A talented but socially alienated art student witnesses a gruesome car crash and feels compelled to take photos of the dead victim. She soon realizes she has an overwhelming and sexual obsession with death. At the moment she realizes she is sick and needs help, someone anonymously sends her a snuff film. She quickly realizes that her obsession is starting to destroy her. Final Girl praised the film’s cinematography: “the Pang Brothers have outdone themselves with regards to style. The film- virtually every frame- is so beautiful that I want to eat it. I wouldn’t even bother with condiments- that’s how delicious it looks.”
Dream Home (2010)
A woman works diligently to save up money to buy her dream condo. But when the sellers reject her offer, she turns to murder, killing 11 people, including two police officers, in the condo building that night. The sellers call her the next day, saying they’re willing to sell to her—but she refuses them, since after all, 11 people got killed in that building the night before.
Keeper of Darkness (2015)
A street-savvy exorcist eschews traditional methods of casting out demons and instead takes a more therapeutic approach: He talks with demons and convinces them to let go of their bitterness. Videos of his exorcisms go viral, which draws the wrath of a murderous demon. Keeper of Darkness was the top-grossing film in Hong Kong on the weekend of its release and was nominated for several Hong Kong Film Awards. South China Morning Post called the film “a welcome touch of deadpan humor.”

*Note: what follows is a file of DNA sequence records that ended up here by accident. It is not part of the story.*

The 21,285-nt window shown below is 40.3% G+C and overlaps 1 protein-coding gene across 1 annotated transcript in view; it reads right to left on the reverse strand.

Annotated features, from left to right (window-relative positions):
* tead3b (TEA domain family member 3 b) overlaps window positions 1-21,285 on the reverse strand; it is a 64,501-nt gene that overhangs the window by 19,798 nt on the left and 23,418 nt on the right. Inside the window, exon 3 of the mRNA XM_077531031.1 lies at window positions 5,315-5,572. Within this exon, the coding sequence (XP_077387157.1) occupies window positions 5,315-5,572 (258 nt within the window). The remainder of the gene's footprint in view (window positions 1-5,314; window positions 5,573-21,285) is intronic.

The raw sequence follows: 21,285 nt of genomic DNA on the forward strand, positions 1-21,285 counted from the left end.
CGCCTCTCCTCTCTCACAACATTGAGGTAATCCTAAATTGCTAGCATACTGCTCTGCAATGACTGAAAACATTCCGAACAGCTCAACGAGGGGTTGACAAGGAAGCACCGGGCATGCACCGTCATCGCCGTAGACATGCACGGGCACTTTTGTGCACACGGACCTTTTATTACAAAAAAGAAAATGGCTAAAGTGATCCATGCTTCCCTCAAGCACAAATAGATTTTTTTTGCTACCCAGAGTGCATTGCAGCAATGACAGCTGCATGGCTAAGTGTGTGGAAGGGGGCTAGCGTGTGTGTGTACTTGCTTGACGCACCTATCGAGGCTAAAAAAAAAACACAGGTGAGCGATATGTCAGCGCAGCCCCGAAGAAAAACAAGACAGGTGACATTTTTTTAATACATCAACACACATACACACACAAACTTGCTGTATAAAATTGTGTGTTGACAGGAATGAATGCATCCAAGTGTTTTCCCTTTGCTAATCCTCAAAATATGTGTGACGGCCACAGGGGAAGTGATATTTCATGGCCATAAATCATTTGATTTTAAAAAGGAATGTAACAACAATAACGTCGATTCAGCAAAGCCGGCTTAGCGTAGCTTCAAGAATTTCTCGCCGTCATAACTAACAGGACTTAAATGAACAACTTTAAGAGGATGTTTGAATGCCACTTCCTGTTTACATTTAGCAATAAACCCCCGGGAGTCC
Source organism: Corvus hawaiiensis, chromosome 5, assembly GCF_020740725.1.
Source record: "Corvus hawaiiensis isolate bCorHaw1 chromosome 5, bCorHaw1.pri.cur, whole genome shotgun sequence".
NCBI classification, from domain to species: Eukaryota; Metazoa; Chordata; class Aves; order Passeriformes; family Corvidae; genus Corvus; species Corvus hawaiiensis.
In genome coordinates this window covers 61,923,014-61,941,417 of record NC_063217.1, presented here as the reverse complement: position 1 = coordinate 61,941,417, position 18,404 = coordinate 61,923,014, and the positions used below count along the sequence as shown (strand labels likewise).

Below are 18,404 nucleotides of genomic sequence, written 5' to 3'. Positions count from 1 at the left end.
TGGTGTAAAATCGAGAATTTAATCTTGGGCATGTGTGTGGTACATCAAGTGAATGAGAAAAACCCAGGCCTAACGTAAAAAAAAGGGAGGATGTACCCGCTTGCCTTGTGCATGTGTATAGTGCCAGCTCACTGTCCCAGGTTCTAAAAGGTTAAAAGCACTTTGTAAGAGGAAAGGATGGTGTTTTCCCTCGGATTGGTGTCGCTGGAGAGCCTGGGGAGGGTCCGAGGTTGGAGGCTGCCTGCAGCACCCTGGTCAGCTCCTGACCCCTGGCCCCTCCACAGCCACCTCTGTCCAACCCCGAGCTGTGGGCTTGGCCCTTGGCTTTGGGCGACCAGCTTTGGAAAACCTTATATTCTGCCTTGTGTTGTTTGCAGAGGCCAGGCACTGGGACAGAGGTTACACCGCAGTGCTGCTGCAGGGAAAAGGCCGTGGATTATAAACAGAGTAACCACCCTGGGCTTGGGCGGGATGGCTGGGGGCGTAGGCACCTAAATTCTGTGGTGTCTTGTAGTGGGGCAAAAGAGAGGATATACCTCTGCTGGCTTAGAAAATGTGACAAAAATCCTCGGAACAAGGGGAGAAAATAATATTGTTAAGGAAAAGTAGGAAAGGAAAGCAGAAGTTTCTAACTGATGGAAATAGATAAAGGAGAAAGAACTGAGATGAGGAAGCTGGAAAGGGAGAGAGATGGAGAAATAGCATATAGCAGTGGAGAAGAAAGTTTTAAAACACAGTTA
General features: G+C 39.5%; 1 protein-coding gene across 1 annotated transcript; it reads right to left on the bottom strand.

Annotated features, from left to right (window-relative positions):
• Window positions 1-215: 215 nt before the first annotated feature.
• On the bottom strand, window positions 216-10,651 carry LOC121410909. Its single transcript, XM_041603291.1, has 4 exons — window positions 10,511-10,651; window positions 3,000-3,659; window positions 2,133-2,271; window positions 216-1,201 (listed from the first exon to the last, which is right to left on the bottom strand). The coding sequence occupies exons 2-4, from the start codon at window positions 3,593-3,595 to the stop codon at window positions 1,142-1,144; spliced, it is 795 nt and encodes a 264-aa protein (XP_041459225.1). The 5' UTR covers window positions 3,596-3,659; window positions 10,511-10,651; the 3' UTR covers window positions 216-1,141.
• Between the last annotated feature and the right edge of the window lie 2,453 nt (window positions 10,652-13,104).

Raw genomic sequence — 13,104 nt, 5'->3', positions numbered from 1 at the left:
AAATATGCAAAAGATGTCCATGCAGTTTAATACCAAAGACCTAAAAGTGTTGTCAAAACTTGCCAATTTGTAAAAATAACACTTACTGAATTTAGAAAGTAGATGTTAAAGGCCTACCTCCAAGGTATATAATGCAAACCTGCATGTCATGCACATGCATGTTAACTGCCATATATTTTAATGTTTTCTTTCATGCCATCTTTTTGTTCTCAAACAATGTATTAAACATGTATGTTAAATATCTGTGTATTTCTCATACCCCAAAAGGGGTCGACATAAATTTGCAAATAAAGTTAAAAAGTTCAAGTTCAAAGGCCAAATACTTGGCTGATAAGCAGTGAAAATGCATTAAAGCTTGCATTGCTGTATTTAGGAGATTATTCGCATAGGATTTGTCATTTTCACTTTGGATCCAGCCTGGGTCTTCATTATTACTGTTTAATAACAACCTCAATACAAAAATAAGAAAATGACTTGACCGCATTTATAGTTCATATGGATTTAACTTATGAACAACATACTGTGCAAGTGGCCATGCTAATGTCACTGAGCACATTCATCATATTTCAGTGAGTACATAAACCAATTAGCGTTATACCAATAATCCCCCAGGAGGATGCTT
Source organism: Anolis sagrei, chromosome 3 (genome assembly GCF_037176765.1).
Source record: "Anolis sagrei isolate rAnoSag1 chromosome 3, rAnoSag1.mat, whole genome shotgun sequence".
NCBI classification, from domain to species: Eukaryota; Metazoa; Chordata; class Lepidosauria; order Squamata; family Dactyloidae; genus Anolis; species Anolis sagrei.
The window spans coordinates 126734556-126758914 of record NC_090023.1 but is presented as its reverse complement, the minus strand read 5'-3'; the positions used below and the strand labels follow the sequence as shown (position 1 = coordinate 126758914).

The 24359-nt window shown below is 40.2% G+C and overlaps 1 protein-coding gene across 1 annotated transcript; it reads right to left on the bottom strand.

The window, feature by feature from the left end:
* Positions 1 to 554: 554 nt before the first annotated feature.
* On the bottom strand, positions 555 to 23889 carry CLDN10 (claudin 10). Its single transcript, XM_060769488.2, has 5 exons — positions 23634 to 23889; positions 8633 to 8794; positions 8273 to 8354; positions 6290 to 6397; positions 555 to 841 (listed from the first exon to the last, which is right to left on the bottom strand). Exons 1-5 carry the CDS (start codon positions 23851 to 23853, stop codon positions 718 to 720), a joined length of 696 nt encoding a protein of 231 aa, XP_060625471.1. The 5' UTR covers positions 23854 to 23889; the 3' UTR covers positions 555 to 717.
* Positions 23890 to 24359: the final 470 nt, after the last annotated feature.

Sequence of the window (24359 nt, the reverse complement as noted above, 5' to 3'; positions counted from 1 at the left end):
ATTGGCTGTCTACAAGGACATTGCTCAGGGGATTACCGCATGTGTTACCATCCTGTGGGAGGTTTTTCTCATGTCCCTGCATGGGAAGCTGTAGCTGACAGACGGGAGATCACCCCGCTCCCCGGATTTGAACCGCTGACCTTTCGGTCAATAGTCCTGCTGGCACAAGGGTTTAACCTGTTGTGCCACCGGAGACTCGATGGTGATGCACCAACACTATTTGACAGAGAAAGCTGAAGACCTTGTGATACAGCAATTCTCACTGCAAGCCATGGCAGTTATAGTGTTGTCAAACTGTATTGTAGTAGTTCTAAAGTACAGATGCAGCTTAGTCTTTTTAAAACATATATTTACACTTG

Vampire Cleanup Department (2017)
In the midst of performing his duties, a professional vampire hunter makes the shocking discovery that he is part-human/part-vampire himself—or at least maybe he’s immune to vampires? He accidentally meets a beautiful female vampire at the bottom of a lake and falls in love with her. His kiss restores the female vampire’s youth, and he takes her back to his room and tries to ingratiate her into society while desperately trying to prevent her from starting to hop around and in the process reveal to the world that she’s a vampire.
More horror cinema from Hong Kong
Given how big cinema is in Hong Kong, there are naturally dozens and dozens of more horror films to catalog here. Keep reading for more creepy horror movies from Hong Kong.
- Ghost Lovers (1974) is a supernatural drama directed by Shin Sang-Ok. Watch this one for an original twist on traditional ghost-story movies.
- The Flying Guillotine (1975) it might be a stretch, but you could call this a kung-fu horror movie.